I agree 100% with Linda C. regarding the testing for Celiac's being unreliable and inaccurate in addition to many doctors not knowing how to treat the disease. My Rheumatologist, Pain Management Specialist, Orthopedist, Dentist and Primary Care Physician are now learning more than they ever wanted to know about the disease and the affects it has on my body.

Posted by: BobG | January 13, 2011 9:35 PM    Report this comment

My PCP ordered the blood test for me on a whim, after almost 10 years of digestive issues and weight loss. I was so glad to have a diagnosis (after the confirming biopsy) I never considered living gluten free a hardship or imposition. I've put on 20 pounds in 90 days (I was down 30 pounds) and I have more energy than I've had in years. I can not understand anyone not wanting to feel better.

Posted by: Paul W | January 13, 2011 2:58 PM    Report this comment

I understand completely with the comments above. A year and a half ago, I was diagnosed with gluten sensitive (also egg and dairy). My MD was treating me for possible early stages of Alzheimers!! Needless to say, I was ecstatic (not at first though!) to find out it was something a bit easier to treat. Since that time, I have eliminated the offending foods and have been doing very well.

Now, my 25 year old daughter has similar symptoms with the addition of a bad case of Fibromyalgia. Through much coaxing and making the appointments for her, I got her to take some of the preliminary test to find out that she has several food allergies, and thyroid issues that the dr. says is often caused by gluten intolerances. She found that out at least six months ago and has not gone back to get the follow up testing to see exactly WHAT she is allergic to. In the meantime, she has little to no energy; needed to cut way back on her college schedule (she is a senior); and is functioning using the muscle relaxers her MD prescribed.

I, too, am very frustrated watching her health decline, knowing it is probably gluten related! I really think that she is afraid to take gluten out of her diet as she loved it (like I did). So what is a mother to do? I just do my best to support her emotionally ... nothing else I know to do!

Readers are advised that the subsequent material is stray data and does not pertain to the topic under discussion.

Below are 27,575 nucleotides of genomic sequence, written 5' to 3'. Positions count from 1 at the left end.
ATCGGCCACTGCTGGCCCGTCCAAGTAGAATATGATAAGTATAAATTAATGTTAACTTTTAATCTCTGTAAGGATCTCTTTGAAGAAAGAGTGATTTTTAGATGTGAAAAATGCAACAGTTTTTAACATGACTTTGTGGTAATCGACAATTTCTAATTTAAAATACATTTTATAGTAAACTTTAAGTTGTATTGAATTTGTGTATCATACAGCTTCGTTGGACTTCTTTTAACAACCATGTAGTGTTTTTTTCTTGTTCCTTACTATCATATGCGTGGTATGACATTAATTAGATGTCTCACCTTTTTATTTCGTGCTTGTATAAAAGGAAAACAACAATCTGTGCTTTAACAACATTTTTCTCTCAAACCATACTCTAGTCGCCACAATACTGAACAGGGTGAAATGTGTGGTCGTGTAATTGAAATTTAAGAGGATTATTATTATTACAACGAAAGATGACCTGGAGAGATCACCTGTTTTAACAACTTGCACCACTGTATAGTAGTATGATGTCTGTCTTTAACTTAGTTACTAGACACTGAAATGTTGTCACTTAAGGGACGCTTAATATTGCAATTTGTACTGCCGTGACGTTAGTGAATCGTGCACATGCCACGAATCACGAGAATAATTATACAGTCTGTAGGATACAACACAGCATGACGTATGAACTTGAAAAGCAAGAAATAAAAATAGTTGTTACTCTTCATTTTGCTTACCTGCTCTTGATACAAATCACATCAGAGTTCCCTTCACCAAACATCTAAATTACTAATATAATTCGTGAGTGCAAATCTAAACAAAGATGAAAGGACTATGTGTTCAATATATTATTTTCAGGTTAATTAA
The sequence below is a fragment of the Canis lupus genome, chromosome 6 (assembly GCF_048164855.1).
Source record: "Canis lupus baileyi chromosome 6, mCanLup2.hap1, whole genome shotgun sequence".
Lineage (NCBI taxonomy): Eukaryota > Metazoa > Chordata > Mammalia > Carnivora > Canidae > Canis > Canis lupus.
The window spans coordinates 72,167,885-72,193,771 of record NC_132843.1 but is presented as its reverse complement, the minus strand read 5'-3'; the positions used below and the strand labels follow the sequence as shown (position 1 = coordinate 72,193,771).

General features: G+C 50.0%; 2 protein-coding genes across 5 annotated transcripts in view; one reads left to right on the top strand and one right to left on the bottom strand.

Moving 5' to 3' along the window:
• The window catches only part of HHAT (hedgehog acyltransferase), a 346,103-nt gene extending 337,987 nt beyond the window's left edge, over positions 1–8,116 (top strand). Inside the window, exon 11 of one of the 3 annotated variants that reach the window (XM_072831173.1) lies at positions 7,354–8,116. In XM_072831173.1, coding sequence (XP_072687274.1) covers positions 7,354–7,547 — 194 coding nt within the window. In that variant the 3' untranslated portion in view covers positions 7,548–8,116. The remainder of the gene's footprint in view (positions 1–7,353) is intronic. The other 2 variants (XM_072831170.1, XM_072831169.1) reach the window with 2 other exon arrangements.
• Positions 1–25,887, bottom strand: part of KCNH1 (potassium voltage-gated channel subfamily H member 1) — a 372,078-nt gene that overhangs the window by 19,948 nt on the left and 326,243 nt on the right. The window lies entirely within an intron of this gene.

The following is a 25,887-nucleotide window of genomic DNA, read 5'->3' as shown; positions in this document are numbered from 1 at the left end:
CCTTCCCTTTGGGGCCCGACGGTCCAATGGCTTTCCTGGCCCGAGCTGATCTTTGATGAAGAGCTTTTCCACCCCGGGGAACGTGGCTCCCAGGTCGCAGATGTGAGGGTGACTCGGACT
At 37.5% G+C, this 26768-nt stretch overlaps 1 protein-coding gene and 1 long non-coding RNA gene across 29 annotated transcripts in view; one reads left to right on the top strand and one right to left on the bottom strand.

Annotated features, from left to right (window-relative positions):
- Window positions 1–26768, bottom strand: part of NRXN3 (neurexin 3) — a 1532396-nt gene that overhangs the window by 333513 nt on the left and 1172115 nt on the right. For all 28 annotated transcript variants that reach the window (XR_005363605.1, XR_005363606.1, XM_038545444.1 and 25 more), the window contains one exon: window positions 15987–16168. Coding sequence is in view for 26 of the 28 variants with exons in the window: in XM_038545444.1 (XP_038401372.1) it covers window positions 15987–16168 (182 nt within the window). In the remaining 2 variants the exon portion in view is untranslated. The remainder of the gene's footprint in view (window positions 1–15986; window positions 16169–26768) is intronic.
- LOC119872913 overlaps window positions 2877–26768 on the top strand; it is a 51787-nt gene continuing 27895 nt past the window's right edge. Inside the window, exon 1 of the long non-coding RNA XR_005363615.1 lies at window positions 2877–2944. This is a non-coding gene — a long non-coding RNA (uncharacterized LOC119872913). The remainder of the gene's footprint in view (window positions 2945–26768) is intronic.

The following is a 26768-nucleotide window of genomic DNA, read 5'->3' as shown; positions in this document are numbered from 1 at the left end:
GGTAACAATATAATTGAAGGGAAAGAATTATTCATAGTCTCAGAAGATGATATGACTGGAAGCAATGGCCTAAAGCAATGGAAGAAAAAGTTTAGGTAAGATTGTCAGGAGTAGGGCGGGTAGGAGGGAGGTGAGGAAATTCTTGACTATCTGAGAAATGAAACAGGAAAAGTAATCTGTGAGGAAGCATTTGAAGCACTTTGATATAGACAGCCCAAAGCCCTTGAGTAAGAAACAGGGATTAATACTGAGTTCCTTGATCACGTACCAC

Posted by: Sandy D | January 13, 2011 2:07 PM    Report this comment

I had DNA testing after I found out 16 cousins had varying forms of gluten sensitivity or celiac. My blood panels were negative; but I carry the genes for celiac. Although I still eat some gluten, going mostly gluten free and removing other allergens from my diet has made the world of difference for me. I think many people do not give nutrition the place that it should have in how it affects our health. Sometimes, it is because there does not seem to be very good testing for food allergy/sensitivities. However, once you make the changes in your diet and keep with it awhile, the results do appear in your blood work and overall health. My blood cholesterol levels have lowered and are in the correct ratios for the first time in 22 years; all of my other blood work is excellent; I have lost 40 pounds. These are results that cannot be argued with.

Posted by: Amy L | January 13, 2011 12:47 PM    Report this comment

One of my sons is also a doctor and won't even talk about being tested. I have celiac and so does one of my cousins. However, my 44 year old son, who should know better, is not interested in being tested. He also has gastric reflux and a "touchy" stomach. Says he is not ready to make the sacrifices, but he loves my food when he comes to my house, which is gluten free!!! Stubborness is rampant!!!!! Especially among doctors and grown children!!! I think he is afraid that his wife can't meet the challenge.

Posted by: Rose | January 13, 2011 11:21 AM    Report this comment

I totally understand your feelings! I am 'undiagnosed' with gluten intolerance OR celiac, and have been much healthier since going gluten free two years ago. I live overseas with poor medical care, so went gluten free, before ever learning about celiac, etc., so have never been tested. I refuse to go back on gluten, which doctors insist I do, in order to be tested. I am so sick after ingesting any gluten, so it's a real problem for me.

My daughter is 31 and has brittle type 1 diabetes, and has suffered lots of emotional/mental illness symptoms in the last several years. She, also, refuses to be tested, for the same reasons you suggested; she doesn't want to deal with any more dietary restrictions. I'm very surprised that her endocrinologists haven't suggested she be tested, as there are connections between the two.

Fortunately, I recently convinced my 30 year old daughter to be tested. We are still awaiting her results. It will be interesting to see what her results are. The other problem I have read about is that so much of the testing is still inaccurate, which further discourages people like me to persist in testing. Plus, many GI doctors in the US aren't 'keen' on all of this talk of gluten yet.

Anyone else with this same experience???

Posted by: Linda C | January 13, 2011 9:59 AM    Report this comment